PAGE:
Terribly worried 15 years after becoming US Citizen

axter

New Member
Here's my story:

2000 - Grandparents sponsored their children (including my mom), I'm the grandson. Came to the US with green card.
2003 - Received driver license, shortly after got a speeding ticket.

I was so afraid of my family that I did not disclose this information to them. I took traffic courses and paid the fine (which was between $120-$130, it has been so long to remember).

2005 - Became US Citizen at 20 years old. I was still a kid then, my family did all the application (N-400). And since they didn't know about my traffic ticket (because I didn't tell them), I'm 100% sure that they didn't disclose it on the N-400 form. At my interview, I am 98% sure that the officer didn't ask about traffic tickets. The interview was short and went very smoothly.

And now to the present, given the news that the government is opening up a task force / department to denaturalize naturalized citizens for the most serious crimes (terrorism, rape etc...), I'm a bit afraid that it could happen to me. Obviously not disclosing a traffic ticket is not those crimes but still... You know about this administration.

In 2017, the Supreme Court unanimously voted that the government cannot strip citizenship because of minor lies or omissions during naturalization process. One could withheld it due being too embarrassed (my case) or whatever the reasons might be.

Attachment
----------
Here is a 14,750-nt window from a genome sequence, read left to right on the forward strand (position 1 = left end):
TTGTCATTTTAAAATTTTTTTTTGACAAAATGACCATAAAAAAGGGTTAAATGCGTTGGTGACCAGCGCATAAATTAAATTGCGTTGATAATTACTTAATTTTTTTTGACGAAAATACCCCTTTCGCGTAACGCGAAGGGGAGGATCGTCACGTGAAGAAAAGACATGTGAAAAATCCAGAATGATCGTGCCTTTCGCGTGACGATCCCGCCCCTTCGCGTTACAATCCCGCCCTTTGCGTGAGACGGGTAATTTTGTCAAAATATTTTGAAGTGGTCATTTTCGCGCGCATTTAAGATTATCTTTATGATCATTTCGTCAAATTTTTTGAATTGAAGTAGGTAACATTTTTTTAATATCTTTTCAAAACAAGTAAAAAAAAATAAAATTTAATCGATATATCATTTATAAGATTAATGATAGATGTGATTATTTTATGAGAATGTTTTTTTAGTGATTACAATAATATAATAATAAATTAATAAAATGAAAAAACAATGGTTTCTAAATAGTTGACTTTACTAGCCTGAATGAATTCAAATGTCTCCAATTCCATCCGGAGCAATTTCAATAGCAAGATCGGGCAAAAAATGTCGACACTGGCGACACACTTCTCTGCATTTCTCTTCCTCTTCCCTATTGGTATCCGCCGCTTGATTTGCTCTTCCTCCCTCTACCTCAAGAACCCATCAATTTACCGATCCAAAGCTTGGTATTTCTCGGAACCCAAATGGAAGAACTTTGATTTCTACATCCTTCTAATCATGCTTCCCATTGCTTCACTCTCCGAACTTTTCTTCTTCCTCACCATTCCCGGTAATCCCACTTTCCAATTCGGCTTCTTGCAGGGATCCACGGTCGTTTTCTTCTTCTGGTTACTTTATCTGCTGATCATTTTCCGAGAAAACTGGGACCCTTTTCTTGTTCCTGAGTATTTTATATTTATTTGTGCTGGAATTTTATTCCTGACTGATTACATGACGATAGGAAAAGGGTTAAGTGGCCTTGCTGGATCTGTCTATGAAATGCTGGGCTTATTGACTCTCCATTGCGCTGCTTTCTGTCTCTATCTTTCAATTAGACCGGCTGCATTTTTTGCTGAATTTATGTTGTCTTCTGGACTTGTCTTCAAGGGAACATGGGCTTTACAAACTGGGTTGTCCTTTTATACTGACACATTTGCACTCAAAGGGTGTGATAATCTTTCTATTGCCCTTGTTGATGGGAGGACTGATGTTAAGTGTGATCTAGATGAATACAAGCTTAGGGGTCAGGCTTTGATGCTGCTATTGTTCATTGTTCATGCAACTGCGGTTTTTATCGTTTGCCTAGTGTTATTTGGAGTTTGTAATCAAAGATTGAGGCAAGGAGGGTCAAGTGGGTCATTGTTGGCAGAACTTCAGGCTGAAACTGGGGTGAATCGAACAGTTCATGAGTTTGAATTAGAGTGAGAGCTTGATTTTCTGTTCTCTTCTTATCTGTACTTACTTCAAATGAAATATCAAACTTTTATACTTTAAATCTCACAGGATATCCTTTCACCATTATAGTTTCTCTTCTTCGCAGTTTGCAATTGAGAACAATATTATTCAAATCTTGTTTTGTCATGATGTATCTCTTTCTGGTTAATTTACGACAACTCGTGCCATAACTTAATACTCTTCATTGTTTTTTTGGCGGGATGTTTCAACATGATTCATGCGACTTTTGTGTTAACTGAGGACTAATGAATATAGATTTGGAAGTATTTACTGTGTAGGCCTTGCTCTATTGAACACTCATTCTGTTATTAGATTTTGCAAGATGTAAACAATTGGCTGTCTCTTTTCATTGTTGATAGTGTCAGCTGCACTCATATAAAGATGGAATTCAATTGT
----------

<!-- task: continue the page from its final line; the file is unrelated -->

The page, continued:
I'm afraid still and would like to hear your thoughts...

Thank you very much for your prompt responses.
 

axter

New Member
Anything guys?

Just a few words of reassurance/advice would mean the world to me right now...
 

newacct

Well-Known Member
According to that Supreme Court case you are referring to (Maslenjak v. United States), denaturalization can only be for false statements that were material, i.e. that would have led to you being disqualified for naturalization. And speeding tickets generally never affect naturalization if disclosed, so they are not material. In fact, during the argument of that case, Chief Justice Roberts asked whether lying about a speeding ticket would have been grounds for denaturalization, and when the government lawyer responded yes, he responded "Oh, come on".
 

axter

New Member
So is this omission material? I don’t believe so right because it wouldn’t have mattered (traffic ticket is such a minor and non-criminal offense) at that time anyway. Please correct me if I’m wrong.
 

axter

New Member
According to that Supreme Court case you are referring to (Maslenjak v. United States), denaturalization can only be for false statements that were material, i.e. that would have led to you being disqualified for naturalization. And speeding tickets generally never affect naturalization if disclosed, so they are not material. In fact, during the argument of that case, Chief Justice Roberts asked whether lying about a speeding ticket would have been grounds for denaturalization, and when the government lawyer responded yes, he responded "Oh, come on".

Ok I got it now. Thank you for confirming!
 
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